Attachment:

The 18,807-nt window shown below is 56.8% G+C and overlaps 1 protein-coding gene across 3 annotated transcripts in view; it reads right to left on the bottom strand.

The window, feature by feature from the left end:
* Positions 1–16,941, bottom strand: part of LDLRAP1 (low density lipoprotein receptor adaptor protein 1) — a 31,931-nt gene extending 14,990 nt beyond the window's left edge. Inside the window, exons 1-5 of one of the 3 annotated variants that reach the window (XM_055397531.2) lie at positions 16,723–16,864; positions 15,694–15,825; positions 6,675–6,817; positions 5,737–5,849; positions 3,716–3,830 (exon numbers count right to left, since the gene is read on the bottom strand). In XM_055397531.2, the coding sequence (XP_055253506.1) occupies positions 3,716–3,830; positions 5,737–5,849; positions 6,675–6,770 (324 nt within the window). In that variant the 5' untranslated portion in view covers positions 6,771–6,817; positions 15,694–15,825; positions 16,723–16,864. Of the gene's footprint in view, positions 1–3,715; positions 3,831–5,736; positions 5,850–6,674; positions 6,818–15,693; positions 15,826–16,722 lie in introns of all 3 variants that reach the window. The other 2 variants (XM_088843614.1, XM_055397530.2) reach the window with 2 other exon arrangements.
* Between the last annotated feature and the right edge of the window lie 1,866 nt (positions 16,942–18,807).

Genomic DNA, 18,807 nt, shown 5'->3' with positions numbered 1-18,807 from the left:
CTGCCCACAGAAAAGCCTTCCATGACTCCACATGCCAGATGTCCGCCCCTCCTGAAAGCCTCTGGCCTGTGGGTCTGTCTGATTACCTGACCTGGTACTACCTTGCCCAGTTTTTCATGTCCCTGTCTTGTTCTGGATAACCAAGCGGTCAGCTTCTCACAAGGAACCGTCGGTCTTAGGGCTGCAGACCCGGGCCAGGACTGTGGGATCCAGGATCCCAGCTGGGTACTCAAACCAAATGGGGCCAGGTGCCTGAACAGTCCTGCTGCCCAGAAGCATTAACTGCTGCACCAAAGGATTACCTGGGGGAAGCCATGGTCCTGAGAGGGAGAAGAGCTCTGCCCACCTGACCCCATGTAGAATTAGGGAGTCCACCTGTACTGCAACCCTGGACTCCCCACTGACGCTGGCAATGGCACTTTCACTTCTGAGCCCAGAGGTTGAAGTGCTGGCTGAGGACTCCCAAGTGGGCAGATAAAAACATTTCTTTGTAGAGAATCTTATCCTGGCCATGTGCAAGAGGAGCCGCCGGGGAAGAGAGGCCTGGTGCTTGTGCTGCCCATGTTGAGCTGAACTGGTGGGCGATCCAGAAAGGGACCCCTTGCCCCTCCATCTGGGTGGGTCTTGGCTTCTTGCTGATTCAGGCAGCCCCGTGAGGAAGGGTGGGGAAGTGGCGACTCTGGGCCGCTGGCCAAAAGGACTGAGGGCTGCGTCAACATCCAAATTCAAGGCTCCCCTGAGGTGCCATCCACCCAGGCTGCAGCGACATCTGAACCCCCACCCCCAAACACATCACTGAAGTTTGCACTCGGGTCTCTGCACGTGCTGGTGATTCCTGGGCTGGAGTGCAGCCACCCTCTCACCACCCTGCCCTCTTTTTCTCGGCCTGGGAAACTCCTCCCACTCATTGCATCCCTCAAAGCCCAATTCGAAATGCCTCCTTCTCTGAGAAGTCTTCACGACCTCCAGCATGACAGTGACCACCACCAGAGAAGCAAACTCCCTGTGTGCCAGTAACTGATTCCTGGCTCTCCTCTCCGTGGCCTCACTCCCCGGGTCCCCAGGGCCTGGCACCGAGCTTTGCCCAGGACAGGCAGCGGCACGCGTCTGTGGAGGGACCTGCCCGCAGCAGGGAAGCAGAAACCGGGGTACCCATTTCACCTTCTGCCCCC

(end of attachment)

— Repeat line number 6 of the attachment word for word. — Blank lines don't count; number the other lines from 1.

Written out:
CTGCCCACAGAAAAGCCTTCCATGACTCCACATGCCAGATGTCCGCCCCTCCTGAAAGCCTCTGGCCTGTGGGTCTGTCTGATTACCTGACCTGGTACTACCTTGCCCAGTTTTTCATGTCCCTGTCTTGTTCTGGATAACCAAGCGGTCAGCTTCTCACAAGGAACCGTCGGTCTTAGGGCTGCAGACCCGGGCCAGGACTGTGGGATCCAGGATCCCAGCTGGGTACTCAAACCAAATGGGGCCAGGTGCCTGAACAGTCCTGCTGCCCAGAAGCATTAACTGCTGCACCAAAGGATTACCTGGGGGAAGCCATGGTCCTGAGAGGGAGAAGAGCTCTGCCCACCTGACCCCATGTAGAATTAGGGAGTCCACCTGTACTGCAACCCTGGACTCCCCACTGACGCTGGCAATGGCACTTTCACTTCTGAGCCCAGAGGTTGAAGTGCTGGCTGAGGACTCCCAAGTGGGCAGATAAAAACATTTCTTTGTAGAGAATCTTATCCTGGCCATGTGCAAGAGGAGCCGCCGGGGAAGAGAGGCCTGGTGCTTGTGCTGCCCATGTTGAGCTGAACTGGTGGGCGATCCAGAAAGGGACCCCTTGCCCCTCCATCTGGGTGGGTCTTGGCTTCTTGCTGATTCAGGCAGCCCCGTGAGGAAGGGTGGGGAAGTGGCGACTCTGGGCCGCTGGCCAAAAGGACTGAGGGCTGCGTCAACATCCAAATTCAAGGCTCCCCTGAGGTGCCATCCACCCAGGCTGCAGCGACATCTGAACCCCCACCCCCAAACACATCACTGAAGTTTGCACTCGGGTCTCTGCACGTGCTGGTGATTCCTGGGCTGGAGTGCAGCCACCCTCTCACCACCCTGCCCTCTTTTTCTCGGCCTGGGAAACTCCTCCCACTCATTGCATCCCTCAAAGCCCAATTCGAAATGCCTCCTTCTCTGAGAAGTCTTCACGACCTCCAGCATGACAGTGACCACCACCAGAGAAGCAAACTCCCTGTGTGCCAGTAACTGATTCCTGGCTCTCCTCTCCGTGGCCTCACTCCCCGGGTCCCCAGGGCCTGGCACCGAGCTTTGCCCAGGACAGGCAGCGGCACGCGTCTGTGGAGGGACCTGCCCGCAGCAGGGAAGCAGAAACCGGGGTACCCATTTCACCTTCTGCCCCC